EventScope (1999-2004) was a 3D, Networked Robotic Learning Environment designed to allow students to virtually explore remote places like Mars and other planets from their computers. It used data from NASA exploration missions to involve students in the exploration of these locations, assuming the role of space scientist from their own classrooms. To do this, the project team, led by Peter Coppin, adapted NASA’s virtual world data sets to internet-friendly protocols so students could “virtually visit” the sites of real science missions through activities that explore each mission within an interdisciplinary curriculum designed to meet national education standards. An interactive, modularized curriculum was designed to let teachers adapt the EventScope learning tool to the realities of their individual classrooms.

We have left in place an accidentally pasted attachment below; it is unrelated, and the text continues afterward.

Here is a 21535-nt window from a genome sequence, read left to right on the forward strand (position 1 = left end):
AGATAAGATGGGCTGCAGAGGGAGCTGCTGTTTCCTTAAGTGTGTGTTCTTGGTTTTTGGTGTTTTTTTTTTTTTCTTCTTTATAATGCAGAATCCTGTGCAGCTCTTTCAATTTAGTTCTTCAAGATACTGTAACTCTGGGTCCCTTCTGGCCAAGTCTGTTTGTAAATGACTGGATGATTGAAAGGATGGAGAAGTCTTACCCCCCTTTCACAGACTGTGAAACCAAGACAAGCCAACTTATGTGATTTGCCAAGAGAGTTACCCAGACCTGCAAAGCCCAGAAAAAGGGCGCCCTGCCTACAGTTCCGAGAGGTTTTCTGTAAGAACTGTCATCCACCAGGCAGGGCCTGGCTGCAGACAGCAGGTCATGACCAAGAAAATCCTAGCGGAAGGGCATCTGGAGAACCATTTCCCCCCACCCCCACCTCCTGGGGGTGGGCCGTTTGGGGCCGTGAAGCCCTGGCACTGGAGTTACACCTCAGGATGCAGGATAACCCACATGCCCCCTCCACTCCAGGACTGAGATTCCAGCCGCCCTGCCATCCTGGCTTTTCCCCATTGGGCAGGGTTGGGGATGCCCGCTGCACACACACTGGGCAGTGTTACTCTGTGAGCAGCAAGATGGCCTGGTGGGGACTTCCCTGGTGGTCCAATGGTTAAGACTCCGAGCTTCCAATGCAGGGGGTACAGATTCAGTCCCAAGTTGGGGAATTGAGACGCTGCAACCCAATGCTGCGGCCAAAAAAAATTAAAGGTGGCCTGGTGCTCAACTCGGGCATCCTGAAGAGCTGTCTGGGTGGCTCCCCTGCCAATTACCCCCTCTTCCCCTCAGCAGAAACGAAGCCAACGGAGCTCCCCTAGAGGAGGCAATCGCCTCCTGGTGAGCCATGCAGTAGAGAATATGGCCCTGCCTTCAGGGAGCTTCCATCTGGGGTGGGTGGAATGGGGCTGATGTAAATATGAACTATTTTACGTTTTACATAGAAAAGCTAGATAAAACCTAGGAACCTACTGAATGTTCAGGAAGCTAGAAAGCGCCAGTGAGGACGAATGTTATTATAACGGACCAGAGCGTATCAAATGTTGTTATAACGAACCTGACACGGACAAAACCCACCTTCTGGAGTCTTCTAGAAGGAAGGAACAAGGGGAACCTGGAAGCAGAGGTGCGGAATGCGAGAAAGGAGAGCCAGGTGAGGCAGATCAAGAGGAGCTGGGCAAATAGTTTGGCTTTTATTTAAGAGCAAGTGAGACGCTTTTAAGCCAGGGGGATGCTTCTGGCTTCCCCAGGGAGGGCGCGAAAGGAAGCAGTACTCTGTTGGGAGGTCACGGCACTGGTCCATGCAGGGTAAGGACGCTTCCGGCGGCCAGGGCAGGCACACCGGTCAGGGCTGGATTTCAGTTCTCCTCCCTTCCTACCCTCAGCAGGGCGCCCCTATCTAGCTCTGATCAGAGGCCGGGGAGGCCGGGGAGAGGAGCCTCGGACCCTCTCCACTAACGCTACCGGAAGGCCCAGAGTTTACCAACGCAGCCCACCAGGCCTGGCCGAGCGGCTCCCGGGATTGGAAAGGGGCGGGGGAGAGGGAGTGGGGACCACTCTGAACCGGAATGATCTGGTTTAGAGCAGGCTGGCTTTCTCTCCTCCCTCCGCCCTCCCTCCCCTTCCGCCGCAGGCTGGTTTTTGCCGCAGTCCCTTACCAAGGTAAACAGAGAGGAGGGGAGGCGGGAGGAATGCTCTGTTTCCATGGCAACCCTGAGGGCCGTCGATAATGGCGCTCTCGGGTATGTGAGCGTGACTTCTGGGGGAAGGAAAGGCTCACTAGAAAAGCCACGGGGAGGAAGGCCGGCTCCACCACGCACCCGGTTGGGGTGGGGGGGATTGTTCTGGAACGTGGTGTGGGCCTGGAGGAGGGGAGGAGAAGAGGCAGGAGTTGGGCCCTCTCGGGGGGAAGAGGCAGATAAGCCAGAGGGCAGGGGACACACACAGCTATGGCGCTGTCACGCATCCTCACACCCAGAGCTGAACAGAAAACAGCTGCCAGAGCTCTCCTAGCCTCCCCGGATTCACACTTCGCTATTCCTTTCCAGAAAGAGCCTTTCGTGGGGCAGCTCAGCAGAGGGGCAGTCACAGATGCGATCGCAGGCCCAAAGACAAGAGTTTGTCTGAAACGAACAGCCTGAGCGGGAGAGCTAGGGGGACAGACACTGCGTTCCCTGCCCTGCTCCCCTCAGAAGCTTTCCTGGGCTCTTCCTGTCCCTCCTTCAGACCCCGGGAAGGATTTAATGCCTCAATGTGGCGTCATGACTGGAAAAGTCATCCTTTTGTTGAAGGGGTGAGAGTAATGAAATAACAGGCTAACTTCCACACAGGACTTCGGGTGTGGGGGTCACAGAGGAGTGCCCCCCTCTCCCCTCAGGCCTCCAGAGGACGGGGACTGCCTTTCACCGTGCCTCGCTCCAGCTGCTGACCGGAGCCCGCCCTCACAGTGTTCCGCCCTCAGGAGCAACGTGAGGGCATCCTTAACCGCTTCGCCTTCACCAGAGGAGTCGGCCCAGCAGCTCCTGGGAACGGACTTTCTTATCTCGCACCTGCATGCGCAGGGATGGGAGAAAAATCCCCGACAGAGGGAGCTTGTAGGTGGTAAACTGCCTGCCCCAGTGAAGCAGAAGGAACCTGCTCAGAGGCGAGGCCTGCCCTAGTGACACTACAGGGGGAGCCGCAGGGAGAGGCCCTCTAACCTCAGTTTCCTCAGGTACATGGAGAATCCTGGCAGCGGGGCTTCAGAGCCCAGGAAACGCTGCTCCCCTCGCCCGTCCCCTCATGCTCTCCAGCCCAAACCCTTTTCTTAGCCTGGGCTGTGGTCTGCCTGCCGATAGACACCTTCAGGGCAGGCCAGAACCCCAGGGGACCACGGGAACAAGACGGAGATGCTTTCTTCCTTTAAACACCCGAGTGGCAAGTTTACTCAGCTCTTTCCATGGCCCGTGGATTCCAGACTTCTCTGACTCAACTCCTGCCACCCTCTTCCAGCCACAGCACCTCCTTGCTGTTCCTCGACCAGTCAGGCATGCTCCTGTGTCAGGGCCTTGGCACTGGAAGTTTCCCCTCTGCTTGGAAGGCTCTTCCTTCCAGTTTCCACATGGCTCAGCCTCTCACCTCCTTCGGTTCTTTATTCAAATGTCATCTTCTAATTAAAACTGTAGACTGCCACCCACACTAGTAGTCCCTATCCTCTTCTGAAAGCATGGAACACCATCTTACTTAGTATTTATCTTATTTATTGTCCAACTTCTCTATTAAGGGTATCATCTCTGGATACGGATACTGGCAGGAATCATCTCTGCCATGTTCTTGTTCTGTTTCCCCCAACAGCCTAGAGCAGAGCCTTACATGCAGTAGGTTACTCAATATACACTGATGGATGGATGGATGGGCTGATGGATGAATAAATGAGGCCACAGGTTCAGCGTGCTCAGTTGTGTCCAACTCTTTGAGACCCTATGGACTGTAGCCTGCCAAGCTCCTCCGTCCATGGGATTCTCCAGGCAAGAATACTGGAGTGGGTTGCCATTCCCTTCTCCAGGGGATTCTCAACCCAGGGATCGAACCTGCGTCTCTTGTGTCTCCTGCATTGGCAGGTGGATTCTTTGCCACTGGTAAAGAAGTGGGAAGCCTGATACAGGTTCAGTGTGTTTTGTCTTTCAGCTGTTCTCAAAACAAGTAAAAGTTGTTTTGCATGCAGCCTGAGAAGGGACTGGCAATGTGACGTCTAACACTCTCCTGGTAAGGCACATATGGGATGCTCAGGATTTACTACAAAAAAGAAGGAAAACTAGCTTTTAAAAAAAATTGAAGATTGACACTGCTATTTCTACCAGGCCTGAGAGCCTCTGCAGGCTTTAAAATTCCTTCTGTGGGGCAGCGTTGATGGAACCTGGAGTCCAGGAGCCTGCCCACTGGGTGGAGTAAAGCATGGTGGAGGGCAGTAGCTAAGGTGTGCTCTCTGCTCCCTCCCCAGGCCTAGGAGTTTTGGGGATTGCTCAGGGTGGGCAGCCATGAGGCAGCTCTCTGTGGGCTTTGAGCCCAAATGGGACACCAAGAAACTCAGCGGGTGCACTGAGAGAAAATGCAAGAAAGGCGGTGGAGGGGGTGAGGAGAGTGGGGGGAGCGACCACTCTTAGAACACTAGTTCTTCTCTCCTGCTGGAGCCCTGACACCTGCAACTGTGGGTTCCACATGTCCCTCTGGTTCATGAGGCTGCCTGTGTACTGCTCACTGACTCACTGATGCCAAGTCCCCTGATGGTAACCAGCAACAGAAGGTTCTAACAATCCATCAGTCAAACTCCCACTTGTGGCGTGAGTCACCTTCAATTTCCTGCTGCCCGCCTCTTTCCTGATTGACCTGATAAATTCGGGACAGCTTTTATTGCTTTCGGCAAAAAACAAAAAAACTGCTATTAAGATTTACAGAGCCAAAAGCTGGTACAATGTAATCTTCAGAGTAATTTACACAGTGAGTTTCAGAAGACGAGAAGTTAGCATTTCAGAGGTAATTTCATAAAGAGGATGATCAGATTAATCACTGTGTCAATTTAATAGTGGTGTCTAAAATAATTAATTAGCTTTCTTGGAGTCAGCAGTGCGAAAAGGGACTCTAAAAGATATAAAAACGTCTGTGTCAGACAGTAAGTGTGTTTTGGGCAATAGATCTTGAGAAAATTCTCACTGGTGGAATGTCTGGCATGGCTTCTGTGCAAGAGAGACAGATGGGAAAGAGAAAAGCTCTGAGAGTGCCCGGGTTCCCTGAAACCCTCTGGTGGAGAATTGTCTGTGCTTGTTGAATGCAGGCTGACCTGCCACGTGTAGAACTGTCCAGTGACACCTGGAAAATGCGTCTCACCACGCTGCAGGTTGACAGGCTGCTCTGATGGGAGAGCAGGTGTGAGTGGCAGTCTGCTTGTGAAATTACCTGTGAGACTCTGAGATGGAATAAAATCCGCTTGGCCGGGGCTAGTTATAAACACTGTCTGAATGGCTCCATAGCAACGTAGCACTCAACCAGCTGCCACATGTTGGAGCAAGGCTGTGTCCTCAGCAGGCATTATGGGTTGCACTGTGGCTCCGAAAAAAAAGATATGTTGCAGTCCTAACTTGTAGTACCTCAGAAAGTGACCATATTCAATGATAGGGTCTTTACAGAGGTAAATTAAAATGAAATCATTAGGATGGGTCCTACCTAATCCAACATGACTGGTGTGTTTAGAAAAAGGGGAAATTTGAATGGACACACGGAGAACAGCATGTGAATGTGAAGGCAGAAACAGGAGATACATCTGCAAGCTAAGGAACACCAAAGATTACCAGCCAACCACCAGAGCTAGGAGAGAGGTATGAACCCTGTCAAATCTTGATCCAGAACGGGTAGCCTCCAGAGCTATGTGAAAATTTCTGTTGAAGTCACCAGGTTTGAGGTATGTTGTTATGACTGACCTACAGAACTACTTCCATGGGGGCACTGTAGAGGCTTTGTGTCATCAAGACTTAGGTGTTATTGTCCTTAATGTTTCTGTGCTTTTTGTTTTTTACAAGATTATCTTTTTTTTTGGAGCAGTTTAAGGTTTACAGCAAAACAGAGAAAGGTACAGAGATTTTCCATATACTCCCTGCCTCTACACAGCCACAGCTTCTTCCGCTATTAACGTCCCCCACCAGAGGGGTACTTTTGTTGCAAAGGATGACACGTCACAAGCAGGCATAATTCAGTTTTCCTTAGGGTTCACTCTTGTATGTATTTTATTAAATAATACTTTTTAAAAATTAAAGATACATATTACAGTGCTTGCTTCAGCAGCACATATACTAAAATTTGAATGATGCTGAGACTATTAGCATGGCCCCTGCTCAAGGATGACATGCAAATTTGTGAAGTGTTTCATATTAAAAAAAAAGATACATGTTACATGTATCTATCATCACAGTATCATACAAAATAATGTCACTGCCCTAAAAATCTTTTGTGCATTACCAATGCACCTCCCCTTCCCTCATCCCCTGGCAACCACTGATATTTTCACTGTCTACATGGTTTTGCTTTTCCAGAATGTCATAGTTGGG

EventScope builds on Big Signal 2000, a web-based educational tool that gave students hands-on experience of the NASA/CMU Robotic Search for Antarctic Meteorites. In 1997 when the Nomad Rover became the first robot ever to discover a meteorite without human intervention, students at five Pennsylvania middle schools were right there with it.
The project received support from several institutions including NASA, Hewlett Packard, Sun Microsystems, the Laurel Foundation, the Lemelson Foundation, the Richard King Mellon Foundation, and The Heinz Endowments.